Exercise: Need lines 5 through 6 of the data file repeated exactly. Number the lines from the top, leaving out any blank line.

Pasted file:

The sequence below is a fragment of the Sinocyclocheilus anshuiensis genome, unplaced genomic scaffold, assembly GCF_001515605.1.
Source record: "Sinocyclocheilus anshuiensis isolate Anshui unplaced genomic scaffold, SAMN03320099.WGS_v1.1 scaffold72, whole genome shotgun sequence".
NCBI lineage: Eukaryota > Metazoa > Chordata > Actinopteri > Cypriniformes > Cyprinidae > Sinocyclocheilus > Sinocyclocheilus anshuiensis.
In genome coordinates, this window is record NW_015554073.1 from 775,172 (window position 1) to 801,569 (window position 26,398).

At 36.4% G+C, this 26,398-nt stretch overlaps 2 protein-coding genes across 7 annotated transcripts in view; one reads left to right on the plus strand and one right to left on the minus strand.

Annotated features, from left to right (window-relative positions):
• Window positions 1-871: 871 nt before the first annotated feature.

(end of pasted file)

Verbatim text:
At 36.4% G+C, this 26,398-nt stretch overlaps 2 protein-coding genes across 7 annotated transcripts in view; one reads left to right on the plus strand and one right to left on the minus strand.

Annotated features, from left to right (window-relative positions):